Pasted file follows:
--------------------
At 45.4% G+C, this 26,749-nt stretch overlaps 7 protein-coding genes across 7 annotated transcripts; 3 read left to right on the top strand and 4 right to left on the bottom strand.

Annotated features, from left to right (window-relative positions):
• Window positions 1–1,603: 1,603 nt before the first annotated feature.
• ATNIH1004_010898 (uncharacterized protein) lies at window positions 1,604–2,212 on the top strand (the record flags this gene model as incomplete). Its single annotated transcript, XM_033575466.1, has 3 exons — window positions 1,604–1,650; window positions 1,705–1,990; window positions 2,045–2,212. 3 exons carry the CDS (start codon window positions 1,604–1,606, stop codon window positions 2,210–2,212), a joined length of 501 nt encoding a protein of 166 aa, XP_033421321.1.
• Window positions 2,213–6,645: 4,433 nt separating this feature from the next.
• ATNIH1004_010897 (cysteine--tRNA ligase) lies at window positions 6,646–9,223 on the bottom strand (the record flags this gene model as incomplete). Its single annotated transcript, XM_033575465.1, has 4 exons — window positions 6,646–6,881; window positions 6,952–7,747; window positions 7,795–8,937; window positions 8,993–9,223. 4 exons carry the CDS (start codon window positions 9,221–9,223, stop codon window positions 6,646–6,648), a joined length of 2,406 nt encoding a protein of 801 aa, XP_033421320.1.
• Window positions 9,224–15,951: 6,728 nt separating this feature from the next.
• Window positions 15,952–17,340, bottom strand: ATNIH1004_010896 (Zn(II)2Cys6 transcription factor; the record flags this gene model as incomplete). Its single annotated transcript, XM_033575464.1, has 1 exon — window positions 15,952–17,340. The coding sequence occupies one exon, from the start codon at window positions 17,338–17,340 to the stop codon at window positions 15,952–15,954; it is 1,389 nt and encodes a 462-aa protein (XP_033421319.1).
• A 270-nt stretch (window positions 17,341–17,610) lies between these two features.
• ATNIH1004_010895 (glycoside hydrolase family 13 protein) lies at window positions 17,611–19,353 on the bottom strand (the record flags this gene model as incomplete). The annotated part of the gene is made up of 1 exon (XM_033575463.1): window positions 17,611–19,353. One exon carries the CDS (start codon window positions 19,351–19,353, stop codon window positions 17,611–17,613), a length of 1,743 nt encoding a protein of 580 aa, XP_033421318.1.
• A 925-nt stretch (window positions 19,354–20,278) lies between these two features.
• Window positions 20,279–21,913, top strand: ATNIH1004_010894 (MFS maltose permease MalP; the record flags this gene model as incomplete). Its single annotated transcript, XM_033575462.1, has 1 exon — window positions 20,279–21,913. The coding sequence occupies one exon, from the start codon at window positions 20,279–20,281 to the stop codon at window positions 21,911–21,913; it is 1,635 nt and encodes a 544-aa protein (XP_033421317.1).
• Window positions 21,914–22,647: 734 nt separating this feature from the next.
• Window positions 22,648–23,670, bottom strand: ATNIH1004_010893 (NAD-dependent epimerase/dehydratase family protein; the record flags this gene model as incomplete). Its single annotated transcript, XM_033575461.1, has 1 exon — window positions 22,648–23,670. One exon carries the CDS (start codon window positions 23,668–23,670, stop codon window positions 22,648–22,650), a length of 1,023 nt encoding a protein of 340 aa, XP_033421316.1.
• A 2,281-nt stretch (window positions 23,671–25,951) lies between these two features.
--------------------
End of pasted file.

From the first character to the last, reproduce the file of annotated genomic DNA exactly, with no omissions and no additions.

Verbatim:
At 45.4% G+C, this 26,749-nt stretch overlaps 7 protein-coding genes across 7 annotated transcripts; 3 read left to right on the top strand and 4 right to left on the bottom strand.

Annotated features, from left to right (window-relative positions):
• Window positions 1–1,603: 1,603 nt before the first annotated feature.
• ATNIH1004_010898 (uncharacterized protein) lies at window positions 1,604–2,212 on the top strand (the record flags this gene model as incomplete). Its single annotated transcript, XM_033575466.1, has 3 exons — window positions 1,604–1,650; window positions 1,705–1,990; window positions 2,045–2,212. 3 exons carry the CDS (start codon window positions 1,604–1,606, stop codon window positions 2,210–2,212), a joined length of 501 nt encoding a protein of 166 aa, XP_033421321.1.
• Window positions 2,213–6,645: 4,433 nt separating this feature from the next.
• ATNIH1004_010897 (cysteine--tRNA ligase) lies at window positions 6,646–9,223 on the bottom strand (the record flags this gene model as incomplete). Its single annotated transcript, XM_033575465.1, has 4 exons — window positions 6,646–6,881; window positions 6,952–7,747; window positions 7,795–8,937; window positions 8,993–9,223. 4 exons carry the CDS (start codon window positions 9,221–9,223, stop codon window positions 6,646–6,648), a joined length of 2,406 nt encoding a protein of 801 aa, XP_033421320.1.
• Window positions 9,224–15,951: 6,728 nt separating this feature from the next.
• Window positions 15,952–17,340, bottom strand: ATNIH1004_010896 (Zn(II)2Cys6 transcription factor; the record flags this gene model as incomplete). Its single annotated transcript, XM_033575464.1, has 1 exon — window positions 15,952–17,340. The coding sequence occupies one exon, from the start codon at window positions 17,338–17,340 to the stop codon at window positions 15,952–15,954; it is 1,389 nt and encodes a 462-aa protein (XP_033421319.1).
• A 270-nt stretch (window positions 17,341–17,610) lies between these two features.
• ATNIH1004_010895 (glycoside hydrolase family 13 protein) lies at window positions 17,611–19,353 on the bottom strand (the record flags this gene model as incomplete). The annotated part of the gene is made up of 1 exon (XM_033575463.1): window positions 17,611–19,353. One exon carries the CDS (start codon window positions 19,351–19,353, stop codon window positions 17,611–17,613), a length of 1,743 nt encoding a protein of 580 aa, XP_033421318.1.
• A 925-nt stretch (window positions 19,354–20,278) lies between these two features.
• Window positions 20,279–21,913, top strand: ATNIH1004_010894 (MFS maltose permease MalP; the record flags this gene model as incomplete). Its single annotated transcript, XM_033575462.1, has 1 exon — window positions 20,279–21,913. The coding sequence occupies one exon, from the start codon at window positions 20,279–20,281 to the stop codon at window positions 21,911–21,913; it is 1,635 nt and encodes a 544-aa protein (XP_033421317.1).
• Window positions 21,914–22,647: 734 nt separating this feature from the next.
• Window positions 22,648–23,670, bottom strand: ATNIH1004_010893 (NAD-dependent epimerase/dehydratase family protein; the record flags this gene model as incomplete). Its single annotated transcript, XM_033575461.1, has 1 exon — window positions 22,648–23,670. One exon carries the CDS (start codon window positions 23,668–23,670, stop codon window positions 22,648–22,650), a length of 1,023 nt encoding a protein of 340 aa, XP_033421316.1.
• A 2,281-nt stretch (window positions 23,671–25,951) lies between these two features.